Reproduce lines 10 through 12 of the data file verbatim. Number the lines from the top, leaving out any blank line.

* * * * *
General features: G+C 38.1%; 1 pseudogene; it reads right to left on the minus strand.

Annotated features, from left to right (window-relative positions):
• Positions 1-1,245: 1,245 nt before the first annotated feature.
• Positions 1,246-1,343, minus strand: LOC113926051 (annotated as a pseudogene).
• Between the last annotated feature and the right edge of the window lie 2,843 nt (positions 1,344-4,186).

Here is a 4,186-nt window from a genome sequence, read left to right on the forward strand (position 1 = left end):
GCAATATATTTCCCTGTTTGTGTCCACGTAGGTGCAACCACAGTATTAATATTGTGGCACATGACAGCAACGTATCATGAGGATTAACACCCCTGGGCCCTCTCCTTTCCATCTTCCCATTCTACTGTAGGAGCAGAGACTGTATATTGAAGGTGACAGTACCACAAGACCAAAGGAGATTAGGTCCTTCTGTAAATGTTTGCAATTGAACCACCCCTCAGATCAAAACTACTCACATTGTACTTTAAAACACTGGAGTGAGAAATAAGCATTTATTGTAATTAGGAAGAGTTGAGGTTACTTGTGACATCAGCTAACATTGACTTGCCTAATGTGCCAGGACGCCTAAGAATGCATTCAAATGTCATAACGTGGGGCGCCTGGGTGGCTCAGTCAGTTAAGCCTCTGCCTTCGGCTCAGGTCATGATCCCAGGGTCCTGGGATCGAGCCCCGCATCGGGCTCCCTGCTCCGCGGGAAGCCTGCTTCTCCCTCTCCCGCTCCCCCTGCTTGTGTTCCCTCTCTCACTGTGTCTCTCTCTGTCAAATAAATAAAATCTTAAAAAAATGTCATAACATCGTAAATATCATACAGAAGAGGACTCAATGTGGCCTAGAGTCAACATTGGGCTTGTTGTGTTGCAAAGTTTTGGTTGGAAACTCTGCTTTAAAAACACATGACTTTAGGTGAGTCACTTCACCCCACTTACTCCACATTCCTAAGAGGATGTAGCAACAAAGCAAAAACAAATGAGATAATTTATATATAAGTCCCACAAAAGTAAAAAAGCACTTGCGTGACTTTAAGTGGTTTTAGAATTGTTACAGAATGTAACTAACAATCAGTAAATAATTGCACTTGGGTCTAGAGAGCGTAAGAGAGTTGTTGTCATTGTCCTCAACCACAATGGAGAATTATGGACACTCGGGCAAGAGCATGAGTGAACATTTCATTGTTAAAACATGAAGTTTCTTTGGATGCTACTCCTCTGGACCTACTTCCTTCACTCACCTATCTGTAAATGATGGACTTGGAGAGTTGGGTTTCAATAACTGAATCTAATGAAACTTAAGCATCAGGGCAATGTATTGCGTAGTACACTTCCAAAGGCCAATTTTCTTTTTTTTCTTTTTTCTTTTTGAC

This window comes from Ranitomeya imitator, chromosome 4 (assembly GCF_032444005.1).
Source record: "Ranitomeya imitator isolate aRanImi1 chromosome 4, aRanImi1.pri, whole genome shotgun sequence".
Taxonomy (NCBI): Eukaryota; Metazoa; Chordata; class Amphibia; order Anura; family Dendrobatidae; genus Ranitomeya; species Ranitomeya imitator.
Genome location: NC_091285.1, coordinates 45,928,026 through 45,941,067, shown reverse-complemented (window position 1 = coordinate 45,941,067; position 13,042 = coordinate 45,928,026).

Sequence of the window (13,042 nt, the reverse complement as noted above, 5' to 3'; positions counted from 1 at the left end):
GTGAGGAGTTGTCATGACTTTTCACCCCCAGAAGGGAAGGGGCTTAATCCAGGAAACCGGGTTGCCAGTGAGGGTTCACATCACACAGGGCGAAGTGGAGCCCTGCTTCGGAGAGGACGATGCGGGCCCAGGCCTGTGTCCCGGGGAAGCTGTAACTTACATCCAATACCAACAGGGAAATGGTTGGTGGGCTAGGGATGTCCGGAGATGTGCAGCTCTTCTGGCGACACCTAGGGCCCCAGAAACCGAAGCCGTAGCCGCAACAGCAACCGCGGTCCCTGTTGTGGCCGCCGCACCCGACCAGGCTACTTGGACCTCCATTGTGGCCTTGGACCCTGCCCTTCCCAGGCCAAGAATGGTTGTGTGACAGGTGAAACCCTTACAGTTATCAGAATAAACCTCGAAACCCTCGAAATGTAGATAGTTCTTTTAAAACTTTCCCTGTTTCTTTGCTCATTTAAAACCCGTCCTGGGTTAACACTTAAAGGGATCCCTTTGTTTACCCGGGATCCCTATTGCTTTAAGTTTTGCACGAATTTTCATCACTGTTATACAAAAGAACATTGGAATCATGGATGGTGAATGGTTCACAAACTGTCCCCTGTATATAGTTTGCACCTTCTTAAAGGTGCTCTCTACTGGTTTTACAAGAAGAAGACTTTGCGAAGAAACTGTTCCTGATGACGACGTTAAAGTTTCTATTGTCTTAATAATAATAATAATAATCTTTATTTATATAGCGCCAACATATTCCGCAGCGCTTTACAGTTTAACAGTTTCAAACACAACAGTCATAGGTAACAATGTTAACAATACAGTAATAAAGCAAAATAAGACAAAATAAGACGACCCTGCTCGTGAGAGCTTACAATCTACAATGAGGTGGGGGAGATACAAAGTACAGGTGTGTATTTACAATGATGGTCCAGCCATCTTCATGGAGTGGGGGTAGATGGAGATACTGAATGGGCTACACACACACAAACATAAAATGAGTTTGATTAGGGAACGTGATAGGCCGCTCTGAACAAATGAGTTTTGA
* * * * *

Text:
Taxonomy (NCBI): Eukaryota; Metazoa; Chordata; class Amphibia; order Anura; family Dendrobatidae; genus Ranitomeya; species Ranitomeya imitator.
Genome location: NC_091285.1, coordinates 45,928,026 through 45,941,067, shown reverse-complemented (window position 1 = coordinate 45,941,067; position 13,042 = coordinate 45,928,026).

Sequence of the window (13,042 nt, the reverse complement as noted above, 5' to 3'; positions counted from 1 at the left end):